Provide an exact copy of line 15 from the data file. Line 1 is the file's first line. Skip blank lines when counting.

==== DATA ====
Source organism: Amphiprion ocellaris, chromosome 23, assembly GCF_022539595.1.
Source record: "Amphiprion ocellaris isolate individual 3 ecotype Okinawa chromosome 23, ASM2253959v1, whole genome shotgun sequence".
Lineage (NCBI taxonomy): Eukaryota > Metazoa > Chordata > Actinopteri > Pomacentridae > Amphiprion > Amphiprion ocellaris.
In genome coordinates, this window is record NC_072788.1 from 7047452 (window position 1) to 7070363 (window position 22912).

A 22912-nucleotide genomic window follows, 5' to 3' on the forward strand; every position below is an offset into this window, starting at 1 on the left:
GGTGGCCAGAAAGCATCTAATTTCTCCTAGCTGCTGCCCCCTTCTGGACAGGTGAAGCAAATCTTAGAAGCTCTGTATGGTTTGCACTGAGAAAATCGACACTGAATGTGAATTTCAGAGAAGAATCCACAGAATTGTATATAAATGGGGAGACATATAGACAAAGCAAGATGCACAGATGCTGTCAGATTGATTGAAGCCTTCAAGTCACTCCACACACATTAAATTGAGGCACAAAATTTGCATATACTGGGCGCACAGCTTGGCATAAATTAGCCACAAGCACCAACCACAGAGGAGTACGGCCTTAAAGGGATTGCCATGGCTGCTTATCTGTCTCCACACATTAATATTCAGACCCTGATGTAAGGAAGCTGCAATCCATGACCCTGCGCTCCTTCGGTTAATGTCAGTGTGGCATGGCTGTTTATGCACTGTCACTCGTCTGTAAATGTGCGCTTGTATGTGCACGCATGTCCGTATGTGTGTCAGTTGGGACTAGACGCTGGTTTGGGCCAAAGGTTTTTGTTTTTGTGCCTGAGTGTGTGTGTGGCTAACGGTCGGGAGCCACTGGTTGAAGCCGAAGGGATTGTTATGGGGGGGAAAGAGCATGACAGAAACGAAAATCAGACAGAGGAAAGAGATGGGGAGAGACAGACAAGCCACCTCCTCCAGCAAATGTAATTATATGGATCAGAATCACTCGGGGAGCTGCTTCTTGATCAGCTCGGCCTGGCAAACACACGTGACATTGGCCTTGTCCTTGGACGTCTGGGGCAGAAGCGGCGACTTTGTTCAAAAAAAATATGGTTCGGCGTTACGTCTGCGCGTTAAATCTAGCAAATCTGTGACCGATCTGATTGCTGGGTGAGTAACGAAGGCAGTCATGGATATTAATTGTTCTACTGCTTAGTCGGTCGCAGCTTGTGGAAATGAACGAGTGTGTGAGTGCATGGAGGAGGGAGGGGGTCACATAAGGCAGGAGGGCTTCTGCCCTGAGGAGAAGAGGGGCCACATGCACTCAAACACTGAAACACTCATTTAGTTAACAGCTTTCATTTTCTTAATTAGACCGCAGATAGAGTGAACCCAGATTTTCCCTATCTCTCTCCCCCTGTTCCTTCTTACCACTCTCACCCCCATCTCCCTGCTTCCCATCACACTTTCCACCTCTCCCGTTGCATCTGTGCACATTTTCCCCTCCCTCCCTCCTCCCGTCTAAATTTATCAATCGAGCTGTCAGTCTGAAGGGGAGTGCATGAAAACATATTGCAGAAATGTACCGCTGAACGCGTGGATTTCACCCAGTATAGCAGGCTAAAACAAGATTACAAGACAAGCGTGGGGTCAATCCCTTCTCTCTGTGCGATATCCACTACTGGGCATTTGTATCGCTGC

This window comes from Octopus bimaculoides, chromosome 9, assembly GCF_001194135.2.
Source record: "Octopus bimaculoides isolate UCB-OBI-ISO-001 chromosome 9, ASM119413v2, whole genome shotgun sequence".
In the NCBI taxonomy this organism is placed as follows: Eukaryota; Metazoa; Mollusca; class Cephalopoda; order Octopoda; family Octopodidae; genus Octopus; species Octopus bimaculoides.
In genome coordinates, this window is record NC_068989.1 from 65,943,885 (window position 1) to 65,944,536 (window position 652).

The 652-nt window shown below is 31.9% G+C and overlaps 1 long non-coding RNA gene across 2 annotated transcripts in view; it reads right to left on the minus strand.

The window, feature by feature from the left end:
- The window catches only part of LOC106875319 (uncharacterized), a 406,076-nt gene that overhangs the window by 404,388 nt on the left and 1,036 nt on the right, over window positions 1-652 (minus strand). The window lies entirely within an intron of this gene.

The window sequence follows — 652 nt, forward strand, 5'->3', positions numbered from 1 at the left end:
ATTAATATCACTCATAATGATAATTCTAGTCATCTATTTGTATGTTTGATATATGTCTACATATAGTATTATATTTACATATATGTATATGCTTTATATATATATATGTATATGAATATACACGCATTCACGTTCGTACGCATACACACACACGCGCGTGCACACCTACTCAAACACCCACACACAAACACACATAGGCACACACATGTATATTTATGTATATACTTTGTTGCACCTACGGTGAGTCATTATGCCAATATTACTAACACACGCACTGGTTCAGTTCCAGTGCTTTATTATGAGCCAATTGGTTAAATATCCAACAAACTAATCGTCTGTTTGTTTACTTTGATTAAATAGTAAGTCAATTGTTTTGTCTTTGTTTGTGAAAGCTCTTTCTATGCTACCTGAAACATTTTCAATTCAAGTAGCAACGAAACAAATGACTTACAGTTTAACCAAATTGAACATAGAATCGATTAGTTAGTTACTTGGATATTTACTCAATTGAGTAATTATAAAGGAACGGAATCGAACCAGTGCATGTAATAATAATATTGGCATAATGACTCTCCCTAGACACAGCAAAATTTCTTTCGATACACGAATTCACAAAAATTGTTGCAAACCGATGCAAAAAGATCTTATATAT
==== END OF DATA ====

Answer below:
ATTAATATCACTCATAATGATAATTCTAGTCATCTATTTGTATGTTTGATATATGTCTACATATAGTATTATATTTACATATATGTATATGCTTTATATATATATATGTATATGAATATACACGCATTCACGTTCGTACGCATACACACACACGCGCGTGCACACCTACTCAAACACCCACACACAAACACACATAGGCACACACATGTATATTTATGTATATACTTTGTTGCACCTACGGTGAGTCATTATGCCAATATTACTAACACACGCACTGGTTCAGTTCCAGTGCTTTATTATGAGCCAATTGGTTAAATATCCAACAAACTAATCGTCTGTTTGTTTACTTTGATTAAATAGTAAGTCAATTGTTTTGTCTTTGTTTGTGAAAGCTCTTTCTATGCTACCTGAAACATTTTCAATTCAAGTAGCAACGAAACAAATGACTTACAGTTTAACCAAATTGAACATAGAATCGATTAGTTAGTTACTTGGATATTTACTCAATTGAGTAATTATAAAGGAACGGAATCGAACCAGTGCATGTAATAATAATATTGGCATAATGACTCTCCCTAGACACAGCAAAATTTCTTTCGATACACGAATTCACAAAAATTGTTGCAAACCGATGCAAAAAGATCTTATATAT